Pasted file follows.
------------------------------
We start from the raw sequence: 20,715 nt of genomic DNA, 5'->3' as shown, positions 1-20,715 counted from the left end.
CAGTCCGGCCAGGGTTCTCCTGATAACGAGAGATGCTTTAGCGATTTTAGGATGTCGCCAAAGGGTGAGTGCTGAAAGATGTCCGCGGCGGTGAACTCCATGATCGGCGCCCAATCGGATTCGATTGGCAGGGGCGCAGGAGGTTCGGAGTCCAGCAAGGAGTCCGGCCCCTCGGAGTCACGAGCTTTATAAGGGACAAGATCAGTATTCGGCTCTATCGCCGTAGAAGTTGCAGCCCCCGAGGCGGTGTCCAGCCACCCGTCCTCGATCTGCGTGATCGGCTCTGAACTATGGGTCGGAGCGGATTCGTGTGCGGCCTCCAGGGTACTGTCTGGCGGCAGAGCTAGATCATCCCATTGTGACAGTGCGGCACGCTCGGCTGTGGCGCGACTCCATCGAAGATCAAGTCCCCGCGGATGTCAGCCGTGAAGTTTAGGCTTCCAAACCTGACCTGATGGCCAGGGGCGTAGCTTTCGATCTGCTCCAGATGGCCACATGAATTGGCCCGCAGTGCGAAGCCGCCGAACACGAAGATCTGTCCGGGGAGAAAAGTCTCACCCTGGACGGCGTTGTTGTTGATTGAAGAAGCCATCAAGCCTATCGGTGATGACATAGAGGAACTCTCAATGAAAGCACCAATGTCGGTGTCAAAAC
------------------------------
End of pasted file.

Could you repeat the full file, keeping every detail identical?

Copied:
We start from the raw sequence: 20,715 nt of genomic DNA, 5'->3' as shown, positions 1-20,715 counted from the left end.
CAGTCCGGCCAGGGTTCTCCTGATAACGAGAGATGCTTTAGCGATTTTAGGATGTCGCCAAAGGGTGAGTGCTGAAAGATGTCCGCGGCGGTGAACTCCATGATCGGCGCCCAATCGGATTCGATTGGCAGGGGCGCAGGAGGTTCGGAGTCCAGCAAGGAGTCCGGCCCCTCGGAGTCACGAGCTTTATAAGGGACAAGATCAGTATTCGGCTCTATCGCCGTAGAAGTTGCAGCCCCCGAGGCGGTGTCCAGCCACCCGTCCTCGATCTGCGTGATCGGCTCTGAACTATGGGTCGGAGCGGATTCGTGTGCGGCCTCCAGGGTACTGTCTGGCGGCAGAGCTAGATCATCCCATTGTGACAGTGCGGCACGCTCGGCTGTGGCGCGACTCCATCGAAGATCAAGTCCCCGCGGATGTCAGCCGTGAAGTTTAGGCTTCCAAACCTGACCTGATGGCCAGGGGCGTAGCTTTCGATCTGCTCCAGATGGCCACATGAATTGGCCCGCAGTGCGAAGCCGCCGAACACGAAGATCTGTCCGGGGAGAAAAGTCTCACCCTGGACGGCGTTGTTGTTGATTGAAGAAGCCATCAAGCCTATCGGTGATGACATAGAGGAACTCTCAATGAAAGCACCAATGTCGGTGTCAAAAC